Everlasting Lightning of Venezuela Students Set Goals for NWEA Testing Vladimir Putin Signs Law Decriminalizing Domestic Violence The Perfect Milk Fake Or Not? Casual Friday is Changing! Watch Out, Fans of Arby’s Verizon’s Plowing the Competition Once Again! Advantages of Sports Eighth Grade Falcons Take the NAEP Freddie Answers Meek Musician Doc B is the Best Teacher in Jackson – Literally! Advanced Choir Goes to Festival Geoguessr Teaches JPEC Students While They Have Fun! New Movies Coming in 2017 Administration Spotlight: Laura VanWormer The Daisy Cutter Tom Brady’s Jersey Got Stolen? Teacher Spotlight: Miss Shirk The Super Babies Sweet Surprise! JPEC’s Flower Sale JPEC Student Goes to Open Auditions for America’s Got Talent The Rise of Fidget Cubes at JPEC Beyoncé’s Expecting Not One, But Two! Is Multitasking Bad for You? JPEC 2016-2017 Athletics Overview Punxsutawney Phil Predicts the Weather! Every Big Company Has Their Secrets. Editorial: Why People Photoshop, and Why It Is Bad Lady Gaga Takes on the Super Bowl Once Again! Freddie Answers Flustered Failure Insane Population in China Trending Music: January 2017 Same Gender Schools: Pros and Cons Did You Know That Instant Noodles Were This Bad for You? Growing Tensions Between the US and Other Nations Freddie Answers Unfortunately Undecided The iPhone 8 Awaits its Destiny CIA Reveals Declassified Documents: Aliens, Parapsychology, Invisible Ink, and Fish? The Battle of Obesity The Educational Controversy of Betsy DeVos Nutella Causes Cancer? Student Spotlight: Angela Martinez Freddie Answers Stumbling Skater Teacher Spotlight: Mrs. Ortell Freddie Answers Suffering Secret Santa Schools Flip Out Over Bottle Flipping The Amazing Show Dancing With The Stars When You Get a Full-Night’s Sleep You Do Better in School Mock Trail: The Fate of America Freddie Answers Depressed and Dateless Freddie Answers Costumeless Creator Spirit week/Early College Dance Survey: Trump versus Clinton Megan Trainor’s “Me Too” Survey and Controversy Survey: How Well Do People Know the Meanings of Popular Songs? Has Your Zodiac Changed? Steller Falcons! -September-Student Spotlight College Football has begun! Clinton and Trump Go Head-to-Head in First Debate 7th graders Transition to a New Year The “Huh” Challenge Teacher Spotlight: Mr. Schaeffer Freddie Answers Friendless Falcon Meet Mrs.Shirk the New JPEC art Teacher Letter from the Editor 9-29-16 Long Strides, Good Times Falcons’ Soar at First Cross Country Meet “Pops on the Lawn” Wows Crowd Four! Dear Freddie 5-31-16 Letter from the Editor A Trip to Cedar Point Freddie Answers Worried Walter JPEC Tennis Letter from the Editor 5-15-16 Ways to Keep You Organized! Mr. Llerena Teacher Spotlight Staff Dominates Against Students Sixth Grade Camp Talented Falcons Letter from the Editor 4-25-16 Freddie Answers Concerned Carol Spring Break Preview Girl’s Volleyball Crafty Ways to Help Improve Spring Break! Spring Break No More Choir Rocks Festival to Its Core Letter from the Editor 4-1-16 Meet JPEC’s President Freddie Answers Questioning Quentin Life Hacks to Help You Succeed In School Move Over Leprechauns, Here Come The Falcons Letter from the Editor 3-22-16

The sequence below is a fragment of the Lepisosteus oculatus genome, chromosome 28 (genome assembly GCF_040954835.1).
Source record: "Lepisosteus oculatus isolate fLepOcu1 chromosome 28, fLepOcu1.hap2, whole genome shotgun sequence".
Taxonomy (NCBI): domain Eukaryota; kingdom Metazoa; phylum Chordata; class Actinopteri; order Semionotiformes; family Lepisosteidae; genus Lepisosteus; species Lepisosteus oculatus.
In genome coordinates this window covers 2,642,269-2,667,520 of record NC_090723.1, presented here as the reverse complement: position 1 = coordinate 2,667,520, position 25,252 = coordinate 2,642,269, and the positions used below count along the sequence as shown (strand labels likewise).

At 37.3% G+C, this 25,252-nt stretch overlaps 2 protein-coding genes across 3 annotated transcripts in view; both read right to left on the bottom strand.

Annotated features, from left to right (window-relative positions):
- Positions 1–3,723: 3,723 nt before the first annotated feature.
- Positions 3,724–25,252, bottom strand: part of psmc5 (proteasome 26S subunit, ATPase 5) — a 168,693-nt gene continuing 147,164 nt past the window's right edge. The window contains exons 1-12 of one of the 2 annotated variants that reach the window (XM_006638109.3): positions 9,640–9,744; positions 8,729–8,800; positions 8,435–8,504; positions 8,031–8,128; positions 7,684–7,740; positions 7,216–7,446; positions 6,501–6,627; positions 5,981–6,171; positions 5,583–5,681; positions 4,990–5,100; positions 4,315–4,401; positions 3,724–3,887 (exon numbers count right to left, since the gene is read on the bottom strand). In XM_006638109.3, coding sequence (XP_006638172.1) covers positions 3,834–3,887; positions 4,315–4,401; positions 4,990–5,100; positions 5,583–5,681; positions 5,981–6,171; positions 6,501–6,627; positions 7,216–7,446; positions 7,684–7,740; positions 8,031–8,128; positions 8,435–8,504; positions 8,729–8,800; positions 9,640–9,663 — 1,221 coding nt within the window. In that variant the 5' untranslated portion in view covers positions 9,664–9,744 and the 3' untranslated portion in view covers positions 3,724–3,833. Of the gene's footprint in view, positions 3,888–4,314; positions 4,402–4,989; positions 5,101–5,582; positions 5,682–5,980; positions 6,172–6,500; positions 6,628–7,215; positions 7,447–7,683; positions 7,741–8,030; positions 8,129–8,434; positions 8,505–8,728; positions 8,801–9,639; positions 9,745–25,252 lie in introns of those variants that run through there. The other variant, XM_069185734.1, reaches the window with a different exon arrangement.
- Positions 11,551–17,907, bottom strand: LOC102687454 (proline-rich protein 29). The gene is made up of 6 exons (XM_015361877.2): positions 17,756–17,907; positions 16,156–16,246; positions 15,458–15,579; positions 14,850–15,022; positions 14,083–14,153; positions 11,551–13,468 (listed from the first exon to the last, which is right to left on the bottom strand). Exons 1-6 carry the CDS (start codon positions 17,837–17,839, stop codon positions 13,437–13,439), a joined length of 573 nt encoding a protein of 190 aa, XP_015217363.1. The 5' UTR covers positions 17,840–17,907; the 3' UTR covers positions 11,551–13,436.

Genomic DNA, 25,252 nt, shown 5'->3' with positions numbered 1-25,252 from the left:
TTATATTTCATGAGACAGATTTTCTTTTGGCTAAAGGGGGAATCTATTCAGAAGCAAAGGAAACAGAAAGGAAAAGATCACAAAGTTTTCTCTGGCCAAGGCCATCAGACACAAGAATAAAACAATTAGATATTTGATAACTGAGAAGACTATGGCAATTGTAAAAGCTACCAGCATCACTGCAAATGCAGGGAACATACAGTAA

Survey: How Well Do People Know the Meanings of Popular Songs?